Starship is dressed in about 18,000 hexagonal heat-absorbing ceramic tiles to protect its stainless-steel structure during reentry, when temperatures peak at about 2,600° Fahrenheit (1,430° Celsius). In the final moments of the March test flight, onboard cameras captured spectacular video of the pinkish-orange glow of plasma flowing over the vehicle high over the Indian Ocean. This video was downlinked back to Earth through SpaceX's Starlink broadband network.

This rear-facing camera, mounted inside one of the forward flaps on Starship, shows plasma building up around the underside and rear flaps during reentry over the Indian Ocean.  Image credit: SpaceX 

Musk wants to see Starship survive the highest temperatures of reentry with all systems functioning. Remember, the ultimate goal here is a Return to Launch Site landing of the booster and rapid reuse. Musk has teased that SpaceX could try landing a Super Heavy booster back at the launch pad in Texas as soon as the next flight test. Since we're looking at maybe one week less than three months between the last IFT and this coming one, assume the same three months and the booster returning to Boca Chica to get caught by the chopsticks would be in September.


  1. SiG, the FAA decided that since both vehicles didn't have problems over populated areas, they would forgo SpaceX waiting for the analysis report. They will go ahead and make the launch license effective after Memorial Day, letting everybody have some time off... Federal Agency, don'cha know!

    And, the WDR showed how SpaceX's efforts to get a faster fill of both Booster and Starship appeared to be effective - it only took 45 minutes to fill both!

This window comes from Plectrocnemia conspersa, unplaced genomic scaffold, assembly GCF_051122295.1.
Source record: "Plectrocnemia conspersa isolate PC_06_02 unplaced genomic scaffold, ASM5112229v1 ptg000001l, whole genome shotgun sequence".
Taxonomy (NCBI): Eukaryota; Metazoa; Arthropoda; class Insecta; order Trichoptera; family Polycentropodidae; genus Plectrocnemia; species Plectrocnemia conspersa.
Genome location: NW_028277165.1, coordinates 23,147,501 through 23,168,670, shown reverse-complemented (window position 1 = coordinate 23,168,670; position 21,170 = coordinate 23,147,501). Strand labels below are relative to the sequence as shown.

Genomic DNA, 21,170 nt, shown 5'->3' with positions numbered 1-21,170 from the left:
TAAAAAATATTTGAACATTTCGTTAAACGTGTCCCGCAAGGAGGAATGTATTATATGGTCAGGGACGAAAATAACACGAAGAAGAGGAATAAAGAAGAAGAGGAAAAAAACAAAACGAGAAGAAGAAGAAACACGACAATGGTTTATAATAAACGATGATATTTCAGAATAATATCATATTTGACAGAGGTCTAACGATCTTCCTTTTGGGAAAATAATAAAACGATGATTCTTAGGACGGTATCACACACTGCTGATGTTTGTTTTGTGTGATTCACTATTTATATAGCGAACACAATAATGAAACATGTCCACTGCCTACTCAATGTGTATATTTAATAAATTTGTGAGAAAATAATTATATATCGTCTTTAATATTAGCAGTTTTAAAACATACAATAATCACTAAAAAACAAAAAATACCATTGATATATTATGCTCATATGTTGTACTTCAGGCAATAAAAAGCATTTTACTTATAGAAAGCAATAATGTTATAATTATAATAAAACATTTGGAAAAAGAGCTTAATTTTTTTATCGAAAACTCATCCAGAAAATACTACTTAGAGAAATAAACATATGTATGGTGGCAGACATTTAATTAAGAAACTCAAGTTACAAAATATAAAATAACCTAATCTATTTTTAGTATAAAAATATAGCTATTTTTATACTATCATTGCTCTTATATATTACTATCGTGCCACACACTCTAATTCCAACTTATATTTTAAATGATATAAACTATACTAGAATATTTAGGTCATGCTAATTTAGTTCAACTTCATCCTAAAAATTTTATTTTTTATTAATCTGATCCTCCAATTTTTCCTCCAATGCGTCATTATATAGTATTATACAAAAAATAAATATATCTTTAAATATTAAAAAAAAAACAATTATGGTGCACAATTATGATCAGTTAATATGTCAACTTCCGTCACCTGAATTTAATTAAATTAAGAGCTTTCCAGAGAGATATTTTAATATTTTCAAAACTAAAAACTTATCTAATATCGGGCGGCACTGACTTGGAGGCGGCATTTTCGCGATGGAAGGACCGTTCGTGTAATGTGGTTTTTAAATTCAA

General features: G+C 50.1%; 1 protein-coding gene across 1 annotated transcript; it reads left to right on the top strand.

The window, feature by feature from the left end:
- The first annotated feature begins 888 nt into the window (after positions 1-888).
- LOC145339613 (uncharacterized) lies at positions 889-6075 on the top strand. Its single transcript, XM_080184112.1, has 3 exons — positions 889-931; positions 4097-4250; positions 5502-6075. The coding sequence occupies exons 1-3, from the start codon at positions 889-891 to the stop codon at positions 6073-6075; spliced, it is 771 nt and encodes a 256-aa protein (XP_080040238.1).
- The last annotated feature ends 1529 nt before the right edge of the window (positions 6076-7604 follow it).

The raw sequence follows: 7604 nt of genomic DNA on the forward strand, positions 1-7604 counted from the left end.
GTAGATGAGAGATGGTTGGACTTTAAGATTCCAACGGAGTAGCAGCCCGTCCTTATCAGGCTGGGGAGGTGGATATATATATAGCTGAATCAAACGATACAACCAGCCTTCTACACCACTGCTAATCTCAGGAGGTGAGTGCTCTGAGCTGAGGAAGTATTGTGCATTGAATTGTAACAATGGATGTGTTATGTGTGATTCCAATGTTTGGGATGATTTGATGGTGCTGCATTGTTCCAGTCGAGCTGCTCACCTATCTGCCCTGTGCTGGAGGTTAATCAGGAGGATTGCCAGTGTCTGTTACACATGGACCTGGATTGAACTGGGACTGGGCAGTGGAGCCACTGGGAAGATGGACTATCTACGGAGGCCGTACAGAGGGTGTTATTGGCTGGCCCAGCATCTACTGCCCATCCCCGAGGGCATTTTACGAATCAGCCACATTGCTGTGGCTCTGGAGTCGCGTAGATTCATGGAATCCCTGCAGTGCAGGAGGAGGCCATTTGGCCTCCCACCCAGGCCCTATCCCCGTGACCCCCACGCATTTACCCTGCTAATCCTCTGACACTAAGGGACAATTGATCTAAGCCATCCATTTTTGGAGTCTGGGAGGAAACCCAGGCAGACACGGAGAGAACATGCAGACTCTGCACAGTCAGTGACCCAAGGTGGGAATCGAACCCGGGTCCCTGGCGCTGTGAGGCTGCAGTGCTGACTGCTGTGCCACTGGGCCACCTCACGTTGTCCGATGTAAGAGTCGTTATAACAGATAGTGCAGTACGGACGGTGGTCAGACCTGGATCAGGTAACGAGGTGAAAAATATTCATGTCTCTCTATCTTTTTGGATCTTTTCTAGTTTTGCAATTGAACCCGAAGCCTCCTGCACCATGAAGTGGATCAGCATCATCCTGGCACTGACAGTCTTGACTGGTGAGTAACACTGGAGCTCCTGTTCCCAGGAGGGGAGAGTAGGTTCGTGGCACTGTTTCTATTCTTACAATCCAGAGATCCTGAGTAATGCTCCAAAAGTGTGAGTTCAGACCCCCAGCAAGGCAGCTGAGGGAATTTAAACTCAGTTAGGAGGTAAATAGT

Now that they have more aggressive roil thrusters, survival should be in the 90% range. Lets hope! The rear-facing camera mounted in the flamp will give us some spectacular video, let's hope it survives the re-entry.

  2. A lot of what is called Elon time in regards to SpaceX is now bureaucrat time. SpaceX needs to hire Boeing fixers.

  3. Hope their re-entry shielding holds up well from low earth orbital speed, because its going to need to have a designed in buffer range for when they re-enter at higher velocities coming in from the Moon and Mars.

    Imagine that will be one heck of a celestial event, that starship is about the largest object to re-enter Earth atmosphere, look like the grandest meteor in history, across the entire horizon and then some for how much velocity they must shed.
    Which brings up an interesting thing here with the heat shield problems Lockheed and NASA are having, I mean Appollo on the moon returns made it back ok, why they are not employing earlier NASA tech is a real head scratcher. Snd they did it with slide rules and little if any digital mapping back then. If I remember back then right, watched a TV special about the heat shield materials used, it was not much more than pretty thick phenolic, its a great material, been around in one form or another since WWII if not mistaken. Know from using it for knife handles and skid pads its truly rugged material.

    1. Wanted to add its rather dense so its pretty heavy stuff, and thats always a trade off, what with mass being so critical and everything.